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Thursday, 28 June 1906


Mr JOHNSON (Lang) .-! wish to bring under the notice of the Government a complaint which! is being made by a large number of municipal .councils as to the manner in which they are treated by the removal of telegraph poles without consulting their convenience. To explain the position I will read a communication which I received from the Town Clerk of Sydney on the 19th January last.


Mr Frazer - The complaint was made first by the City Council of Perth, which asked the concurrence of other councils in a certain course of action.


Mr JOHNSON - That mav be so. I do not know the genesis of the movement. The letter is as follows : -

I have the honour, bv direction of the Sydney Municipal Council, to invite your attention to a hardship under which local authorities in the

Commonwealth labour by reason of those provisions of the Federal Post and Telegraph Act that relate to the removal of telegraph and telephone poles. The provision referred to (section 85) makes the local authority liable for the cost of alterations to any pole belonging to the Postal Department, where such alterations are necessitated by the action of the former body, and whilst this appears reasonable enough at first sight, when regard is had to the fact that the Department can erect its poles wherever it pleases, without consulting the local authority in any way, and that (as the experience of this Council in connexion wilh its electric lighting scheme has abundantly shown) the positions chosen are often most unsuitable, it is at once obvious that the local authority is placed in a most unfair position in the matter. Were the Postal Department required to consult the local authority in connexion with the fixing of the positions of the telegraph and telephone poles, it is reasonable to suppose that the result would be mutually satisfactory, and if, under such circumstances, it afterwards became necessary to alter any pole by reason of works carried out bv the local 'authority, then the cost of such alteration would be a fair and legitimate charge against the latter body. Again, similar hardship is experienced by reason of the fact that no restriction is placed upon the Department regarding the height of the telegraph and telephone wires, and it would undoubtedly bring about a more equitable and satisfactory state of things for all concerned if the height of the wires was restricted so that they could not be fixed below a certain height or above a certain maximum height in any one span. I am to say that the Council will be glad if you, as one of the representatives of this State in the Federal Parliament, will interest 5'ourself in this matter, and endeavour to secure an amendment of the Post and Telegraph Act in the directions herein indicated. I mav say that it is very probable that such an effort would meet with general support in Parliament, as it is known that the Municipalities of a large number of important cities and towns in the Commonwealth aire acting similarly to this Council in the matter.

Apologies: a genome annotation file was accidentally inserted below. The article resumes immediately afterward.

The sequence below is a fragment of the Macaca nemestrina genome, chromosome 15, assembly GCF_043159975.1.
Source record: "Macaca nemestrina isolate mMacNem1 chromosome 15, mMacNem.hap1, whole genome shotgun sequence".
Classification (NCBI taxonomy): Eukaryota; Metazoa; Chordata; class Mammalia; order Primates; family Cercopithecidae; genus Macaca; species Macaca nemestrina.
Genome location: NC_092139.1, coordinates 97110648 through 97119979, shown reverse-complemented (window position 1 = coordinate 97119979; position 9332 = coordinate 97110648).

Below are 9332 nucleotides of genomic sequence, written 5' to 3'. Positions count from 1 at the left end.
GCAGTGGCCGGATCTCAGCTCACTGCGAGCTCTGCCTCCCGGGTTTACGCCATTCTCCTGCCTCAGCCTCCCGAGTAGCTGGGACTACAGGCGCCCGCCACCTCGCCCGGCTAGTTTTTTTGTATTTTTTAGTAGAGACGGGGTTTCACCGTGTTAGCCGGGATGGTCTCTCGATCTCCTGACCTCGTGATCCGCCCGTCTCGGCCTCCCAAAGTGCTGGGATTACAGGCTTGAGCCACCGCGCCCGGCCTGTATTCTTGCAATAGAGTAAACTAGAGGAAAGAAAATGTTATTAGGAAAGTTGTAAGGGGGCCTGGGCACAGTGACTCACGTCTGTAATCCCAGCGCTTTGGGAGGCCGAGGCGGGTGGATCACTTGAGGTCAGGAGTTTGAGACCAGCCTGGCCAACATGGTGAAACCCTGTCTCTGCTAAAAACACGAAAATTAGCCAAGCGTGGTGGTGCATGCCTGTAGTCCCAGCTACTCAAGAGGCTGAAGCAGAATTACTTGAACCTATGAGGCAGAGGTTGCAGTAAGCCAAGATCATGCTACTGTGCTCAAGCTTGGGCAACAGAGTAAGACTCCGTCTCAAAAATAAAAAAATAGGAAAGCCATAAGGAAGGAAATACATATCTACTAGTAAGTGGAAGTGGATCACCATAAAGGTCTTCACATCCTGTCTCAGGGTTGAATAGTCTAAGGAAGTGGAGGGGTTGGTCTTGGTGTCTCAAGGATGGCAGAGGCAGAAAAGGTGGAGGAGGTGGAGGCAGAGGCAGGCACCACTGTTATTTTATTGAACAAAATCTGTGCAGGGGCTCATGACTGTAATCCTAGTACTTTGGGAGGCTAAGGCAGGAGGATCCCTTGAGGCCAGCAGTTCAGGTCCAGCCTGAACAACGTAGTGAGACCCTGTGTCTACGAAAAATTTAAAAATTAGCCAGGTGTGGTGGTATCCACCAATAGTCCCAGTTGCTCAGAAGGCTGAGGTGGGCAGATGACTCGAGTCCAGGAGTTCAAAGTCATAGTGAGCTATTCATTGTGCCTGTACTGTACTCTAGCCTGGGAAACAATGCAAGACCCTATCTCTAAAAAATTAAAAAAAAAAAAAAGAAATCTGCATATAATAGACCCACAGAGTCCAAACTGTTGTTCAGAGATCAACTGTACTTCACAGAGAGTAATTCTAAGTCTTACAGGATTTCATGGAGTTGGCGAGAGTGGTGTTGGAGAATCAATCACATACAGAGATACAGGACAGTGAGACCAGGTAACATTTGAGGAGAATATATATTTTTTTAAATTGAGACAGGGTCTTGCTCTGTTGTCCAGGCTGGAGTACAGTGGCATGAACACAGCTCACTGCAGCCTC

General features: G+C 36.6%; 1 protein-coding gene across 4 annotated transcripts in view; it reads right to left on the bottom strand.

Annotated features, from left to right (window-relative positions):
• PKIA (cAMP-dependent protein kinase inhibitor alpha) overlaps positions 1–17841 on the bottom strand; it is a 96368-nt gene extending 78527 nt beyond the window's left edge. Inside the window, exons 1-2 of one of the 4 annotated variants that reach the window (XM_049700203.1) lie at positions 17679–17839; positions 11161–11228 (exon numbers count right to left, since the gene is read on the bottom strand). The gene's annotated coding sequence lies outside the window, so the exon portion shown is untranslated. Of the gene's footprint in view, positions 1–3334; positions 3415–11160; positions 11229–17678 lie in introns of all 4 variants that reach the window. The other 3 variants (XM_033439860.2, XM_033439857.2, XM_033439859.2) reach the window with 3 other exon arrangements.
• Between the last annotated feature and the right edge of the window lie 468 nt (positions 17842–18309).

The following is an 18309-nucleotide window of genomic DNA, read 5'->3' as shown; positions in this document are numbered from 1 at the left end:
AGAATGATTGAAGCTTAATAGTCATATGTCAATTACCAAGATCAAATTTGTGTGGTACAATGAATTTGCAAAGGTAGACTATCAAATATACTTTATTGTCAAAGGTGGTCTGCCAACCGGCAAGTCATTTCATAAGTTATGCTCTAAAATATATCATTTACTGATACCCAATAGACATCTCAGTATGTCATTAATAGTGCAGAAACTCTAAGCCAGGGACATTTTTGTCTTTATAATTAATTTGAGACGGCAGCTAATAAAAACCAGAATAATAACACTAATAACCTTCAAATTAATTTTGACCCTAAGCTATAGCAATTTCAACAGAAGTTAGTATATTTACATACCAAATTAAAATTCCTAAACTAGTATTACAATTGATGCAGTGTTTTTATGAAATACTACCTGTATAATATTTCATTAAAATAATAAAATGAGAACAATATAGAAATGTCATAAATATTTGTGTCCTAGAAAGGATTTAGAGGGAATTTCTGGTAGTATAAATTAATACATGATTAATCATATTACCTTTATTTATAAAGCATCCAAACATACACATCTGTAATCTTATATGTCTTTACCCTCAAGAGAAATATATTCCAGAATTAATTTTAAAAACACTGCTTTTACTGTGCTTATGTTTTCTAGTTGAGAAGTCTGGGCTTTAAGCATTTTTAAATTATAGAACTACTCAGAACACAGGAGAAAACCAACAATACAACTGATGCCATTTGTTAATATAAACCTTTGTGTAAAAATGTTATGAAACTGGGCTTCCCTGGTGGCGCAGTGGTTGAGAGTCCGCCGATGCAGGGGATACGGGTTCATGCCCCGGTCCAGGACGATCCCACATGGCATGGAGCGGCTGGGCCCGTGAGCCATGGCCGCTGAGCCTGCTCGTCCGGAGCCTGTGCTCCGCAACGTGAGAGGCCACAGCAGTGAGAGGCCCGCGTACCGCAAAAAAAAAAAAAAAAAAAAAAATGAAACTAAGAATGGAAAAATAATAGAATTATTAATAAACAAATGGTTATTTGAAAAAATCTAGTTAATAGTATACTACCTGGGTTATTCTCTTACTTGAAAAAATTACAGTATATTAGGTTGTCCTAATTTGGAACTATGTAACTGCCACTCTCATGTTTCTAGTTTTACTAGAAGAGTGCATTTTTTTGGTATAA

The concluding paragraph may have some reference to the remark that was made bv the honorable member for Kalgoorlie. I hope that the Government will take this matter into consideration, and will endeavour to meet the wishes of the City Council and of the various municipalities interested.


Mr Page - Surely the honorable member would not ask the Federal Government to become subservient to the municipal councils?


Mr JOHNSON - I do not suggest anything of the kind.


Mr Page - That is what is suggested in the letter.


Mr JOHNSON - Nothing of the kind. The letter merely asks that a consultation shall be held in order to avoid any

Supply[28 June, 1906.] (Formal). 829 clashing. It is only reasonable that the municipal councils should ask to be consulted with regard to the erection of the poles, so that the ratepayers they represent may not be subjected to unnecessary inconvenience.


Mr Page - That is what is being done now.


Mr JOHNSON - If that be the case, no ground of complaint could possibly exist.


Mr Page - I received a letter similar to the one read by the honorable member, and interviewed the Deputy PostmasterGeneral in Brisbane, who showed me clearly that the municipal authorities were consulted.


Mr JOHNSON - I have no personal knowledge of the subject. I was asked to bring the matter under the notice of the Government, and I trust that some mutually satisfactory arrangement will be arrived at.







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